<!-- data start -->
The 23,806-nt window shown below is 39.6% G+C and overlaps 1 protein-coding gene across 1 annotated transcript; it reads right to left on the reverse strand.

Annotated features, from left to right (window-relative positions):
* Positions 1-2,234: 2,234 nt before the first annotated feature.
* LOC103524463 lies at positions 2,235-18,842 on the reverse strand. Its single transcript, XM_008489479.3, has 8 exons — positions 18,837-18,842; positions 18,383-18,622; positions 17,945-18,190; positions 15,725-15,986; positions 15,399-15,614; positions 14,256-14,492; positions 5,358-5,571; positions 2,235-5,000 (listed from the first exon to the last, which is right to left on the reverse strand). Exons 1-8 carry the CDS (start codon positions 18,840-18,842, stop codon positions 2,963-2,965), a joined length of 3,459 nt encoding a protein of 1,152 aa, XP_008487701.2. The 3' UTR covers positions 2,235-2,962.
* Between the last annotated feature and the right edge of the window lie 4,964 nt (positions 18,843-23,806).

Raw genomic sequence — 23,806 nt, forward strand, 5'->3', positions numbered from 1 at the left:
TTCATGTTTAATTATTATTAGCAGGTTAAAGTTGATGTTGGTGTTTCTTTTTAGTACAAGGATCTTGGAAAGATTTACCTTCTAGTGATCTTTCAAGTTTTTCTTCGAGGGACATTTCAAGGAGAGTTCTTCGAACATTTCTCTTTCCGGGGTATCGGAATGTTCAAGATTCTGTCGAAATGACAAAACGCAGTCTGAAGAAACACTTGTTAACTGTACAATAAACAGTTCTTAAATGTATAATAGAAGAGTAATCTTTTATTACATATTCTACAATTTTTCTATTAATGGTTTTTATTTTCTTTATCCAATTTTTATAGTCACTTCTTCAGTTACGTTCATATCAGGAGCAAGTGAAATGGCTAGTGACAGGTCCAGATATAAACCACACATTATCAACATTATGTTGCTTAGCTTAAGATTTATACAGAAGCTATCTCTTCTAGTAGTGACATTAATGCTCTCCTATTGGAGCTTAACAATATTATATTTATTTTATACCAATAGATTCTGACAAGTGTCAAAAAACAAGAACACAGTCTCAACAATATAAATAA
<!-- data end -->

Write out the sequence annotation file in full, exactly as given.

The 23,806-nt window shown below is 39.6% G+C and overlaps 1 protein-coding gene across 1 annotated transcript; it reads right to left on the reverse strand.

Annotated features, from left to right (window-relative positions):
* Positions 1-2,234: 2,234 nt before the first annotated feature.
* LOC103524463 lies at positions 2,235-18,842 on the reverse strand. Its single transcript, XM_008489479.3, has 8 exons — positions 18,837-18,842; positions 18,383-18,622; positions 17,945-18,190; positions 15,725-15,986; positions 15,399-15,614; positions 14,256-14,492; positions 5,358-5,571; positions 2,235-5,000 (listed from the first exon to the last, which is right to left on the reverse strand). Exons 1-8 carry the CDS (start codon positions 18,840-18,842, stop codon positions 2,963-2,965), a joined length of 3,459 nt encoding a protein of 1,152 aa, XP_008487701.2. The 3' UTR covers positions 2,235-2,962.
* Between the last annotated feature and the right edge of the window lie 4,964 nt (positions 18,843-23,806).

Raw genomic sequence — 23,806 nt, forward strand, 5'->3', positions numbered from 1 at the left:
TTCATGTTTAATTATTATTAGCAGGTTAAAGTTGATGTTGGTGTTTCTTTTTAGTACAAGGATCTTGGAAAGATTTACCTTCTAGTGATCTTTCAAGTTTTTCTTCGAGGGACATTTCAAGGAGAGTTCTTCGAACATTTCTCTTTCCGGGGTATCGGAATGTTCAAGATTCTGTCGAAATGACAAAACGCAGTCTGAAGAAACACTTGTTAACTGTACAATAAACAGTTCTTAAATGTATAATAGAAGAGTAATCTTTTATTACATATTCTACAATTTTTCTATTAATGGTTTTTATTTTCTTTATCCAATTTTTATAGTCACTTCTTCAGTTACGTTCATATCAGGAGCAAGTGAAATGGCTAGTGACAGGTCCAGATATAAACCACACATTATCAACATTATGTTGCTTAGCTTAAGATTTATACAGAAGCTATCTCTTCTAGTAGTGACATTAATGCTCTCCTATTGGAGCTTAACAATATTATATTTATTTTATACCAATAGATTCTGACAAGTGTCAAAAAACAAGAACACAGTCTCAACAATATAAATAA